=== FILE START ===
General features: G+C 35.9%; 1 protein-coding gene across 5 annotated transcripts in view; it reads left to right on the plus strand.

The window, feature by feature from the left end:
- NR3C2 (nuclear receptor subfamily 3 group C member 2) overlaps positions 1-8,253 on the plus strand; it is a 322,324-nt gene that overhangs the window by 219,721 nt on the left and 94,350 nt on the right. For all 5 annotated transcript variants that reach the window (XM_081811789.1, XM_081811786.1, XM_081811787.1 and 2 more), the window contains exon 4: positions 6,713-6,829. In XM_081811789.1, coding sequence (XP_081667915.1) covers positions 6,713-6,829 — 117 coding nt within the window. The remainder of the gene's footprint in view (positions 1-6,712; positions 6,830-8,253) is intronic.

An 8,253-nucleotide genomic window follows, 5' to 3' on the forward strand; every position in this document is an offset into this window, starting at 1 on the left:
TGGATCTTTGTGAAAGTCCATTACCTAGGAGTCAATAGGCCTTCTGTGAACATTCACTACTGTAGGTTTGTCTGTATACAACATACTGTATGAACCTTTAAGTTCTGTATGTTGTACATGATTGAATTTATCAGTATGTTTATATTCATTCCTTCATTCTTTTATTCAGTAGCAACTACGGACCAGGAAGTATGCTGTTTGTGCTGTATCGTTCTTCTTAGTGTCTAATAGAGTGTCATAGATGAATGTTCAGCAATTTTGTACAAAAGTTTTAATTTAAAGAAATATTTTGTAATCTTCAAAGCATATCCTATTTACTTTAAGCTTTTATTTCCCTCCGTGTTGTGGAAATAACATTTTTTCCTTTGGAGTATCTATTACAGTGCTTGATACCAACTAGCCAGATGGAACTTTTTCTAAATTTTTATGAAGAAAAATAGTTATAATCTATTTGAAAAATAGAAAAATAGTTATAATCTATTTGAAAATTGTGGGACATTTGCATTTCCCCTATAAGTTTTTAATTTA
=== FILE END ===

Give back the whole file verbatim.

General features: G+C 35.9%; 1 protein-coding gene across 5 annotated transcripts in view; it reads left to right on the plus strand.

The window, feature by feature from the left end:
- NR3C2 (nuclear receptor subfamily 3 group C member 2) overlaps positions 1-8,253 on the plus strand; it is a 322,324-nt gene that overhangs the window by 219,721 nt on the left and 94,350 nt on the right. For all 5 annotated transcript variants that reach the window (XM_081811789.1, XM_081811786.1, XM_081811787.1 and 2 more), the window contains exon 4: positions 6,713-6,829. In XM_081811789.1, coding sequence (XP_081667915.1) covers positions 6,713-6,829 — 117 coding nt within the window. The remainder of the gene's footprint in view (positions 1-6,712; positions 6,830-8,253) is intronic.

An 8,253-nucleotide genomic window follows, 5' to 3' on the forward strand; every position in this document is an offset into this window, starting at 1 on the left:
TGGATCTTTGTGAAAGTCCATTACCTAGGAGTCAATAGGCCTTCTGTGAACATTCACTACTGTAGGTTTGTCTGTATACAACATACTGTATGAACCTTTAAGTTCTGTATGTTGTACATGATTGAATTTATCAGTATGTTTATATTCATTCCTTCATTCTTTTATTCAGTAGCAACTACGGACCAGGAAGTATGCTGTTTGTGCTGTATCGTTCTTCTTAGTGTCTAATAGAGTGTCATAGATGAATGTTCAGCAATTTTGTACAAAAGTTTTAATTTAAAGAAATATTTTGTAATCTTCAAAGCATATCCTATTTACTTTAAGCTTTTATTTCCCTCCGTGTTGTGGAAATAACATTTTTTCCTTTGGAGTATCTATTACAGTGCTTGATACCAACTAGCCAGATGGAACTTTTTCTAAATTTTTATGAAGAAAAATAGTTATAATCTATTTGAAAAATAGAAAAATAGTTATAATCTATTTGAAAATTGTGGGACATTTGCATTTCCCCTATAAGTTTTTAATTTA